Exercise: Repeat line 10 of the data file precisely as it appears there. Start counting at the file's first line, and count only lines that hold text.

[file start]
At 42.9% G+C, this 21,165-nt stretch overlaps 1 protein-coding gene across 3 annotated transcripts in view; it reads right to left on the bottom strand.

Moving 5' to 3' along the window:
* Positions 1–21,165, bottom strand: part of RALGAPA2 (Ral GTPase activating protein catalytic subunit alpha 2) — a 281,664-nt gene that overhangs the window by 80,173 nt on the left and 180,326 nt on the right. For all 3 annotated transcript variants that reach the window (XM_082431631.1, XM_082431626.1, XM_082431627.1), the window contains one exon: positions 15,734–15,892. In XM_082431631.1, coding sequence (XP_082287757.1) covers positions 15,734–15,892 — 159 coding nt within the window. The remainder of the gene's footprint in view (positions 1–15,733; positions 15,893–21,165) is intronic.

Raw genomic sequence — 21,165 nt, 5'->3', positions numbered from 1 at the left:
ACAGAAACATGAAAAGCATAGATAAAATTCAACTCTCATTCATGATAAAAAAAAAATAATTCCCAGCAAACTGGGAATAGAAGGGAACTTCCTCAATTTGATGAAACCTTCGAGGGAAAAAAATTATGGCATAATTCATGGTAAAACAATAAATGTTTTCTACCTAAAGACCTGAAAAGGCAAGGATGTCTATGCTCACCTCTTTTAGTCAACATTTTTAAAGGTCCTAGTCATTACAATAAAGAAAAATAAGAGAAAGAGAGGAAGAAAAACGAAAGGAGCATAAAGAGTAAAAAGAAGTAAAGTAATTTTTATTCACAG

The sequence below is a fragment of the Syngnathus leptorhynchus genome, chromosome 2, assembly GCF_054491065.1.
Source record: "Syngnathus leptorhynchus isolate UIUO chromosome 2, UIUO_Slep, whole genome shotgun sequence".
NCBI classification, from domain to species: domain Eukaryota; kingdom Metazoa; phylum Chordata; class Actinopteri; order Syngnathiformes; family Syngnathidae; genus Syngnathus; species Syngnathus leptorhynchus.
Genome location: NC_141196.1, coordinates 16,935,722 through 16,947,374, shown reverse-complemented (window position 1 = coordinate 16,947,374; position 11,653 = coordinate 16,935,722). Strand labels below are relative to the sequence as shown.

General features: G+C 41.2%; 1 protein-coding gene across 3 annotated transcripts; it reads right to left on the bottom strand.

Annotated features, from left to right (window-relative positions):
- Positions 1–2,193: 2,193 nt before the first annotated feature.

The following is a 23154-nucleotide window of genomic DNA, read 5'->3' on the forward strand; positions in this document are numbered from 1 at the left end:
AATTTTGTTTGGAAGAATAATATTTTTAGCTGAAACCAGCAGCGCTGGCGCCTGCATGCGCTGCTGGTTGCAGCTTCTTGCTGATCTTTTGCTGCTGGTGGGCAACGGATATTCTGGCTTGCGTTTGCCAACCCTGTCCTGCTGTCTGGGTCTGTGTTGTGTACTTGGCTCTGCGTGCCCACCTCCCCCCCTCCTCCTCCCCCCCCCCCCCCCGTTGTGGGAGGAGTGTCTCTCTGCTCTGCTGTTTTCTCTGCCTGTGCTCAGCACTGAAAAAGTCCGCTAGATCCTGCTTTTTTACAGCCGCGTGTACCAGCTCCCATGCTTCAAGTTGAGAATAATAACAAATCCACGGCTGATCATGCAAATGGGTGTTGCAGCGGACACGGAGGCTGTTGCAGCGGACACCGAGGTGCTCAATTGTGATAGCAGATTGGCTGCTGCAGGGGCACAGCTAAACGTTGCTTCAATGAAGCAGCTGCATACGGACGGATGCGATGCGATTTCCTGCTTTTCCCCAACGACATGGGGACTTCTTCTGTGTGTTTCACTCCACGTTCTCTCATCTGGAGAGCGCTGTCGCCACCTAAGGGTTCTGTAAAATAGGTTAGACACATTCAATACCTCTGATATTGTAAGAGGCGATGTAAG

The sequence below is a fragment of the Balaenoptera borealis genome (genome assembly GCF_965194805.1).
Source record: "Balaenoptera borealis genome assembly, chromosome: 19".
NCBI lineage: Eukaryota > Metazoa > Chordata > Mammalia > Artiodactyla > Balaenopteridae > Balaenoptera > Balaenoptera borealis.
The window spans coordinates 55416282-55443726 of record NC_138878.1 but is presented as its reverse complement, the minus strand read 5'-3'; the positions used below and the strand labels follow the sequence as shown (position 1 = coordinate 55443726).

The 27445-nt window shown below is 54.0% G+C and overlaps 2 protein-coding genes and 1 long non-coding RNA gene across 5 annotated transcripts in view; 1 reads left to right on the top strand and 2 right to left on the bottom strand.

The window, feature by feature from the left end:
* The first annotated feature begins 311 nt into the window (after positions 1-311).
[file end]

General features: G+C 41.2%; 1 protein-coding gene across 3 annotated transcripts; it reads right to left on the bottom strand.